Consider the amount of data on humans and their activity that is collected for consumer marketing, then multiply that many times and arrive at what is done for machines and industrial modeling, said Danielle Kalitan, digital growth leader for GE Global Research.

“The consumer space is huge,” she said. “The industrial space is even bigger.”

This level of data collection and analysis allows an advanced degree of management by GE or its customer, she said.

For example, high heat might be shown to prematurely wear out a particular part on a certain model of jet engine as hundreds of airliners record tens of thousands of hours of service over the years. The Digital Twin would spot this and suggest that the airline rotate its fleet geographically, so the same few planes weren’t always flying between equatorial cities.

Or a Digital Twin could program each turbine in a  wind farm to spin in the way that best benefits the downwind turbines given the weather conditions of the moment, so that the wind farm as a whole would generate maximum possible electricity, even if some turbines were performing at less than their full individual potential.

Part of gathering and analyzing all this data on critical assets is a cybersecurity effort to keep it confidential, said Masako Yamada, digital mission leader.

“That’s not data you want being sent out to the world at large,” she said.

The industrial internet is more secure than the consumer internet for this reason, she added.

In its function, Digital Twin becomes a variation on the oft-quoted expression “past performance is not an indicator of future results” -- GE can look at past performance and change future results for the products it makes and markets.

“We’re not just trying to predict the future, we’re trying to make decisions,” Yamada said.

Medical research

More than 16,000 scans are performed every minute by the more than 1 million General Electric medical imaging devices in service around the world.

GE was a pioneer in magnetic resonance imaging and other medical technology, and scientists at GE Global Research continue to work today on new tools for medical professionals.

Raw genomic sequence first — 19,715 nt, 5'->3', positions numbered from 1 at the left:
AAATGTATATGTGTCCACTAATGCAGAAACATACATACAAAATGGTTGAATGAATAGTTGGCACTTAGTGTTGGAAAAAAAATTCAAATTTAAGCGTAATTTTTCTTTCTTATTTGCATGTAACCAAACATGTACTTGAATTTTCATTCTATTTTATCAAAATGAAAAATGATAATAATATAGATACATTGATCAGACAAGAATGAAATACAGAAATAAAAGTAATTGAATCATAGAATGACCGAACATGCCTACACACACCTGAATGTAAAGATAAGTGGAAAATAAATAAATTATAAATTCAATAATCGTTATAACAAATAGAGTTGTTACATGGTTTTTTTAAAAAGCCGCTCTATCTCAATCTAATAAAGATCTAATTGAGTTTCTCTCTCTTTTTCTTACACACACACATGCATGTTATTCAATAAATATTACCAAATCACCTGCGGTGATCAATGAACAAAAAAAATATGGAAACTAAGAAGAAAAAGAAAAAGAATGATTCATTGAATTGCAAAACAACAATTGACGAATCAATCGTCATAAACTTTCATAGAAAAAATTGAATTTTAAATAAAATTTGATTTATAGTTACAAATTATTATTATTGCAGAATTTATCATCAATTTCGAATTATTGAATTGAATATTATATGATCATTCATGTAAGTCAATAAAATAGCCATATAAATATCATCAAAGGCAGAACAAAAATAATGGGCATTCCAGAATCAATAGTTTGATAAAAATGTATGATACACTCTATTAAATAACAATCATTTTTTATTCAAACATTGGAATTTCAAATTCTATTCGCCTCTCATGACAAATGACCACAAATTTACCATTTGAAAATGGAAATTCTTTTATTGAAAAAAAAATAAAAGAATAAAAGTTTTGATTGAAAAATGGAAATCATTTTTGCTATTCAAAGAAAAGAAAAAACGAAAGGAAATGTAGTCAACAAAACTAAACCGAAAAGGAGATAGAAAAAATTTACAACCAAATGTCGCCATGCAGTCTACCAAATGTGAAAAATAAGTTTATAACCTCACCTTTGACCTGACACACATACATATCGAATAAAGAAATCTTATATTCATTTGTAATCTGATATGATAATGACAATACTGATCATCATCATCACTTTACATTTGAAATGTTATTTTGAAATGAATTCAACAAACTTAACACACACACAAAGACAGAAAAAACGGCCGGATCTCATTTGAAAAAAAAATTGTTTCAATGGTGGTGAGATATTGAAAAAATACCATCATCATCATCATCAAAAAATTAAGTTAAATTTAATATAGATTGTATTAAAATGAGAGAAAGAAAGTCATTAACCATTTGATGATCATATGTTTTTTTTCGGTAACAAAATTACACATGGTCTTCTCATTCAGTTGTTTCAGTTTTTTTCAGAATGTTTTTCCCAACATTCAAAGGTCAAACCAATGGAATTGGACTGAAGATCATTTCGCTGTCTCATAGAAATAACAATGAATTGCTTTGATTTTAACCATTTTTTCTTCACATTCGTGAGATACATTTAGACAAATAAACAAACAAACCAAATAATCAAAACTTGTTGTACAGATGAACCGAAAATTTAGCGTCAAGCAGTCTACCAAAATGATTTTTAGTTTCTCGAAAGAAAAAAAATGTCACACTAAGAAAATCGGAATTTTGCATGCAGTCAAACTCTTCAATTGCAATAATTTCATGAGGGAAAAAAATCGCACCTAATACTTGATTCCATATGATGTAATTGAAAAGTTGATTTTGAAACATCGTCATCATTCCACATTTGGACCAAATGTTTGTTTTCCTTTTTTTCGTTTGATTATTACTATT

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Pictured: Principal scientist Fiona Ginty discusses a positron emission tomography display. (John Cropley)

One such system is positron emission tomography. In a Niskayuna bioscience lab, principal scientist Fiona Ginty displays readouts from PET scans on a high-resolution monitor and she is able to point out, one by one, the spots that could be the earliest stages of cancer, or even just a precursor to cancer. The small red spots on the lungs and the splotches surrounded by speckled fields of immune cells are all indicators of problems.

This particular scan on Ginty’s display is measuring glucose, which is a useful tool for spotting cancer because tumors absorb glucose at a fantastically high rate, as much as 200 times more than healthy cells.

Currently, she said, PET scans are used as research tools to help pharmaceutical researchers understand what drugs are working, and why.

Another procedure GE Global Research personnel are trying to advance is adoptive T cell therapy, in which a patient’s own immune cells are harvested, cultured externally in a lab, and then returned to the patient. The problem, said technical operations leader Nichole Wood, is that the procedure is expensive and the cells are fragile.

GE researchers are working on a closed system to make the process less costly and less vulnerable to contamination.

It involves an airtight bag for the cells, closed against outside air and sitting inside a small countertop rocker that sways ever so gently, like a boat at anchor in a harbor. T cells need a little movement, so the nutrients in the fluid will reach them, but they are vulnerable to overly vigorous movement.

“You can imagine a farm of these,” Wood said as the incubator swayed left and right in its hypnotic rhythm.

Trust and verification

With new technology comes new ways to make errors, and new tools to prevent errors.

As manufacturers increasingly use 3-D printers, operating from the correct set of instructions becomes critically important, as a tiny change can alter the fundamental nature of the finished product.

In the EDGE Lab, mathematician Stephanie Kuhne displays two seemingly identical plastic components, each with the same number of ribs, edges and surfaces, each as thick as the other and each with the same degree of curvature.

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Pictured: These two plastic components created at General Electric's Global Research facility in Niskayuna seem identical, but one was printed with flawed computer instructions and has a hollow body. (John Cropley)

However, one was made to spec, with a solid body. The other is hollow.

The alteration in this case is intentional to make a point. In actual use, the alteration might have been a mistake, or it might have been sabotage; regardless of the reason, the hollow shaft could cause the part to fail under stress, with potentially expensive or damaging consequences.

The solution is trust and verification, Kuhne said, and the tools being developed to accomplish this involve blockchain technology. Blockchain is a way of establishing trust online between multiple parties unknown to each other. In the case of the cryptocurrency bitcoin, for example, blockchain serves as sort of a ledger.

Using a blockchain, GE can verify the correct code is getting to the printer.

This is important for GE, Kuhne said. The company is investing in 3-D printing capacity and is relying on it as well -- its new LEAP jet engine uses multiple printed components that are too complicated to produce through conventional manufacturing techniques.